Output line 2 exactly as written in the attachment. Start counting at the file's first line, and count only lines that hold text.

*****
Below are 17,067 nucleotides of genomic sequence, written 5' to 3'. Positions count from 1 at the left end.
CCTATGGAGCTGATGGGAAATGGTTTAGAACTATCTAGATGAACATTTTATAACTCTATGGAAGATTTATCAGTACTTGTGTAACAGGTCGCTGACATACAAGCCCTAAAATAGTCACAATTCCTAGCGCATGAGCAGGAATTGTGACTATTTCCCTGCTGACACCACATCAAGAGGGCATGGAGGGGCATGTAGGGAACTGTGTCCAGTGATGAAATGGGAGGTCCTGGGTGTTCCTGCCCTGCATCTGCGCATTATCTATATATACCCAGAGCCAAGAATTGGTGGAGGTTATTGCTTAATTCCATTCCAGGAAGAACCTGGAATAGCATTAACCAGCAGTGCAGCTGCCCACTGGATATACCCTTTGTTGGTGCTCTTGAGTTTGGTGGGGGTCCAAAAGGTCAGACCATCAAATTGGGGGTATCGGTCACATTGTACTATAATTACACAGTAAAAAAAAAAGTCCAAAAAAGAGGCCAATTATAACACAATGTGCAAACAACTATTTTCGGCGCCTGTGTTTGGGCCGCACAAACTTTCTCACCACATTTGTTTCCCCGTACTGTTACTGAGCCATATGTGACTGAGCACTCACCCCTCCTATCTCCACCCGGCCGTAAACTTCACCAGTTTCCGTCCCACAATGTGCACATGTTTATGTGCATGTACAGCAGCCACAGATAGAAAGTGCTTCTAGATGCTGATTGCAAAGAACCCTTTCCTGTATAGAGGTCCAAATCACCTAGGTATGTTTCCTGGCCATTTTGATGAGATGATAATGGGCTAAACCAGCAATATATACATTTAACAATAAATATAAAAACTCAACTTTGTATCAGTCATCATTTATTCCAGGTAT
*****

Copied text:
CCTATGGAGCTGATGGGAAATGGTTTAGAACTATCTAGATGAACATTTTATAACTCTATGGAAGATTTATCAGTACTTGTGTAACAGGTCGCTGACATACAAGCCCTAAAATAGTCACAATTCCTAGCGCATGAGCAGGAATTGTGACTATTTCCCTGCTGACACCACATCAAGAGGGCATGGAGGGGCATGTAGGGAACTGTGTCCAGTGATGAAATGGGAGGTCCTGGGTGTTCCTGCCCTGCATCTGCGCATTATCTATATATACCCAGAGCCAAGAATTGGTGGAGGTTATTGCTTAATTCCATTCCAGGAAGAACCTGGAATAGCATTAACCAGCAGTGCAGCTGCCCACTGGATATACCCTTTGTTGGTGCTCTTGAGTTTGGTGGGGGTCCAAAAGGTCAGACCATCAAATTGGGGGTATCGGTCACATTGTACTATAATTACACAGTAAAAAAAAAAGTCCAAAAAAGAGGCCAATTATAACACAATGTGCAAACAACTATTTTCGGCGCCTGTGTTTGGGCCGCACAAACTTTCTCACCACATTTGTTTCCCCGTACTGTTACTGAGCCATATGTGACTGAGCACTCACCCCTCCTATCTCCACCCGGCCGTAAACTTCACCAGTTTCCGTCCCACAATGTGCACATGTTTATGTGCATGTACAGCAGCCACAGATAGAAAGTGCTTCTAGATGCTGATTGCAAAGAACCCTTTCCTGTATAGAGGTCCAAATCACCTAGGTATGTTTCCTGGCCATTTTGATGAGATGATAATGGGCTAAACCAGCAATATATACATTTAACAATAAATATAAAAACTCAACTTTGTATCAGTCATCATTTATTCCAGGTAT